Aug. 23, 2023 — For Sal Anzalone, M.D., getting accepted into the University of Florida felt like winning the lottery.
The 1986 College of Medicine alumnus and first-generation American grew up speaking Italian with his family and spent his high school days volunteering in labs and emergency rooms, determined to become the first in his family to attend college and pursue a career in health care.
“I liked dealing with people on a personal level, and it was cool to be able to see patients get better as a result of their care,” Anzalone said. “I also knew if I became a physician, I’d be challenged for the rest of my life and never bored. For me it felt more like a vocation than a job, something I do just because I enjoy it.”
During medical school, he worked alongside peers who shared a passion for helping patients and found himself gravitating toward a career in pediatrics. After completing his medical studies, Anzalone left his home state of Florida for 25 years, first completing his pediatrics residency as chief resident at T.C. Thompson Children’s Hospital at the University of Tennessee, then practicing in Pennsylvania for two decades.
During that time, Anzalone’s two eldest sons, inspired by their father’s career, attended medical school themselves and carry on his legacy today as physicians based in the same Billings, Montana, hospital.
“I think they saw me enjoying what I do in my career and it was something that spoke to them,” he said.
Giving back where it all started
It was Anzalone’s youngest son, Alex, who brought him back to the Sunshine State. Recruited to the Florida Gators football team, he played as a starting linebacker until his graduation in 2016. He then joined the NFL and is currently team captain for the Detroit Lions.
“It made sense for me to move down to Florida for the next part of my career, with my son playing football for the team I’ve always cheered on,” Anzalone said. “I decided I wanted to come back where I started.”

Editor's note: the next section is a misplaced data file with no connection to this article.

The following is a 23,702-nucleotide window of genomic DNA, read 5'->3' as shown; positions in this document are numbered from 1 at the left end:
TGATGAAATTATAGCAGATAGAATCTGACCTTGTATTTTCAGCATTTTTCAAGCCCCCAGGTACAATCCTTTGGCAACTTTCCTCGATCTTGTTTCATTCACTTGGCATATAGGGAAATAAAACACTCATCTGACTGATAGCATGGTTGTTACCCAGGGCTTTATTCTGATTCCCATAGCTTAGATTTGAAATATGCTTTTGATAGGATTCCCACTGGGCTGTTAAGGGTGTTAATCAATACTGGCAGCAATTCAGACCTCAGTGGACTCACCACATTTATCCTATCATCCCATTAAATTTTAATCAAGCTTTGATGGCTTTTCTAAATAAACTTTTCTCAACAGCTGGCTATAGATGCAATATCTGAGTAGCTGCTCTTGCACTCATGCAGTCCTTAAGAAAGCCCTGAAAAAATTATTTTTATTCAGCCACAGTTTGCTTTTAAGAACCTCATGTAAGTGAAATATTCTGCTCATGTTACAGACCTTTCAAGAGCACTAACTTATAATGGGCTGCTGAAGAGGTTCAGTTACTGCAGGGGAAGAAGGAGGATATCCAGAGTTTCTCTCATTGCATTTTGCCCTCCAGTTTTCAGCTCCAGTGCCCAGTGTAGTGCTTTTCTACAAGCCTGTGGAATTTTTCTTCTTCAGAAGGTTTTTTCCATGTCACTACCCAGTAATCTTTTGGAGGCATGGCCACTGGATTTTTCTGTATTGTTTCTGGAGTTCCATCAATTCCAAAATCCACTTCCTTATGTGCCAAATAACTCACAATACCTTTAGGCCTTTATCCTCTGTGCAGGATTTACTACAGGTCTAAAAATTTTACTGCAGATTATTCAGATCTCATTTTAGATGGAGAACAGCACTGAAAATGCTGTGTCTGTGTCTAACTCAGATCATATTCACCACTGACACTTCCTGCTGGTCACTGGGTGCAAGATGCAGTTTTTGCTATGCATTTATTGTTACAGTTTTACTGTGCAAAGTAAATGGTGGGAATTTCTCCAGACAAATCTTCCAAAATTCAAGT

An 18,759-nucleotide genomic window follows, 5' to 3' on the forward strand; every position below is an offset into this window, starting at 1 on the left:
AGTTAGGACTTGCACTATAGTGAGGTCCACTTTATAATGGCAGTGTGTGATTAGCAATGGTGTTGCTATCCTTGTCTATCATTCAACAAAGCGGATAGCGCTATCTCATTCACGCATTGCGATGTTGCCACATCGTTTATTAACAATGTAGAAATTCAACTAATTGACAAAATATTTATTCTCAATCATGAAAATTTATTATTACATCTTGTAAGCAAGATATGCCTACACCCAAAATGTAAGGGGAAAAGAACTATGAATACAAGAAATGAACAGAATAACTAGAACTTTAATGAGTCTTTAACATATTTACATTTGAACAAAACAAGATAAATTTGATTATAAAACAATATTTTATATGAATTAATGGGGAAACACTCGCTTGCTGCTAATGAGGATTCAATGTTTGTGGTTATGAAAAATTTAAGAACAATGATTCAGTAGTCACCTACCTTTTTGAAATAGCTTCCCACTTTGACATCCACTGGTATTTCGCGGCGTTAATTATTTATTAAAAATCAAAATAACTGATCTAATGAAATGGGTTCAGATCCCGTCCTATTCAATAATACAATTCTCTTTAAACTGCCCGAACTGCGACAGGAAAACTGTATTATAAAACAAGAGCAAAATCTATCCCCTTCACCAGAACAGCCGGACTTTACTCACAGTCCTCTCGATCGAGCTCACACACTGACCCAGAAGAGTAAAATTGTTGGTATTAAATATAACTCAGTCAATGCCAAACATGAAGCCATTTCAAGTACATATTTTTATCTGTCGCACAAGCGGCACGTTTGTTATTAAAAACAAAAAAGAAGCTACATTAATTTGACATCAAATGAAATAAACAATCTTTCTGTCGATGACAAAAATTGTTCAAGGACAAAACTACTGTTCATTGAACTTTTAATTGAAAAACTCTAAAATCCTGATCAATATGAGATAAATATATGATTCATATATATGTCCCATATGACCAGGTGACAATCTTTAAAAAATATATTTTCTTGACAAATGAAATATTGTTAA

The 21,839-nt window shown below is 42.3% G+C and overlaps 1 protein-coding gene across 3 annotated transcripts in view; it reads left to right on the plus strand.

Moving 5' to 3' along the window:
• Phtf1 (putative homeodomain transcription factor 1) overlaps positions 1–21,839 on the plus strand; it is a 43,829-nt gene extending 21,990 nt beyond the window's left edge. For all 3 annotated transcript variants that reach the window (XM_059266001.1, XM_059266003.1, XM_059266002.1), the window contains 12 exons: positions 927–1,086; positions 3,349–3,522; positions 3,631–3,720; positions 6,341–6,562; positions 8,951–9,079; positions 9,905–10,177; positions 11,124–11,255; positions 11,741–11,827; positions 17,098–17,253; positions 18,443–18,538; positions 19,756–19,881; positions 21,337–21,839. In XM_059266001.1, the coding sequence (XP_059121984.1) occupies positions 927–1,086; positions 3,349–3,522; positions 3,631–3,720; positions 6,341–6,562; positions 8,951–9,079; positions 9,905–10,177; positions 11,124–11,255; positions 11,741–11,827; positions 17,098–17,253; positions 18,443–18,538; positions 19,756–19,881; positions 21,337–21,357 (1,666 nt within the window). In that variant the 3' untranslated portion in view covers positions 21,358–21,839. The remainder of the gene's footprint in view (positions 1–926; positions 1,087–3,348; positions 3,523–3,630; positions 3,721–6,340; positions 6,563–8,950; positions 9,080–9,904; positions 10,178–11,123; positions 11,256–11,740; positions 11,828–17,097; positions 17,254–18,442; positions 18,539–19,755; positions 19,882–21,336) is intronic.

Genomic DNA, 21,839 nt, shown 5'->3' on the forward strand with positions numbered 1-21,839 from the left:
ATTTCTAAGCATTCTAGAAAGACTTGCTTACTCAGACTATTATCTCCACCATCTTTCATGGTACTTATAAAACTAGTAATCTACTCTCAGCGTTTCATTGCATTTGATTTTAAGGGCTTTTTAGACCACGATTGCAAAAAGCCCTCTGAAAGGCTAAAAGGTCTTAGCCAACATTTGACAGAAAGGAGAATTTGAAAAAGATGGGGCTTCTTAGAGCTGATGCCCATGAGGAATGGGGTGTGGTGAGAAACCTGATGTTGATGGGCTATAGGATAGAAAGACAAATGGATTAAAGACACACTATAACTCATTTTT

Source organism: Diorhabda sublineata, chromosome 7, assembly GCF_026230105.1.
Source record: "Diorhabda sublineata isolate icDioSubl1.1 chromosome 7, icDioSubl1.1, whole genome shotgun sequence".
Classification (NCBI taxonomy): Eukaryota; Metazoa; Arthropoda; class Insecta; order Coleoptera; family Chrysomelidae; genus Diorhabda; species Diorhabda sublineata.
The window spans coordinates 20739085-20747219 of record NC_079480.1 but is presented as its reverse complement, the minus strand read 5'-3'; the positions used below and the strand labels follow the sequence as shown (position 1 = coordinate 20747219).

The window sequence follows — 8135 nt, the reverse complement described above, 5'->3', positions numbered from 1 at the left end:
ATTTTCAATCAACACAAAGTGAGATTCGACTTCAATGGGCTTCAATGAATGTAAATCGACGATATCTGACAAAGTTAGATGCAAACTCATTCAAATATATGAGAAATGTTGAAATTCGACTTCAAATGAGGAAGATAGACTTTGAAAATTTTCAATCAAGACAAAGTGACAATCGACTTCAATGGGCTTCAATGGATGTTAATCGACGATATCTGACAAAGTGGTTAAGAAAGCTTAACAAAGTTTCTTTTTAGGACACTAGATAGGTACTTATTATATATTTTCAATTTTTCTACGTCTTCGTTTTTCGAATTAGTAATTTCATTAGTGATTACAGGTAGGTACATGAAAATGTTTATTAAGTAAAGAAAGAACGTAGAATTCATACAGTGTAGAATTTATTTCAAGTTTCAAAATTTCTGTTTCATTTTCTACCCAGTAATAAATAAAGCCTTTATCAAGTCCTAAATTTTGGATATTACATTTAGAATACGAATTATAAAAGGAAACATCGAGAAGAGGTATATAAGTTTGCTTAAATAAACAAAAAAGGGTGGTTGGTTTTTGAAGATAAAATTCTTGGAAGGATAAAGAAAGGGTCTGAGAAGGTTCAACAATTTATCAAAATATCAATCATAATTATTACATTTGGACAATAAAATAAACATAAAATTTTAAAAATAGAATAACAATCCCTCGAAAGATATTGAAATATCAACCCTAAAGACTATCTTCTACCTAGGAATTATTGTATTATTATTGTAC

Today, Anzalone is the medical director of pediatrics at Healthcare Network in Naples, Florida, where he is partnering with other health organizations in Southwest Florida to address the growing issue of childhood obesity.
“About 40% of the children in our area of coverage are overweight, and COVID-19 really accentuated that problem,” he said. “These children are in great need of counseling and direction because this can lead to metabolic problems, such as the fact that we’re seeing more children with pre-diabetes.”
In 2021, Anzalone partnered with the Togetherhood Initiative, which offers free nutrition counseling and physician visits to more than 30,000 Collier County children served by Healthcare Network. The initiative is currently funded through grants and the Florida Department of Health, with efforts underway to transition the program to being self-funded for long-term sustainability.
The county’s wide income gaps among residents make it a particularly meaningful place to get such a project off the ground, he said.
“A lot of this has been about taking a team approach because everybody was working in silos,” Anzalone said. “My goal was to bring these experts together, which is the way you can make a real impact with managing these children’s needs and getting results.”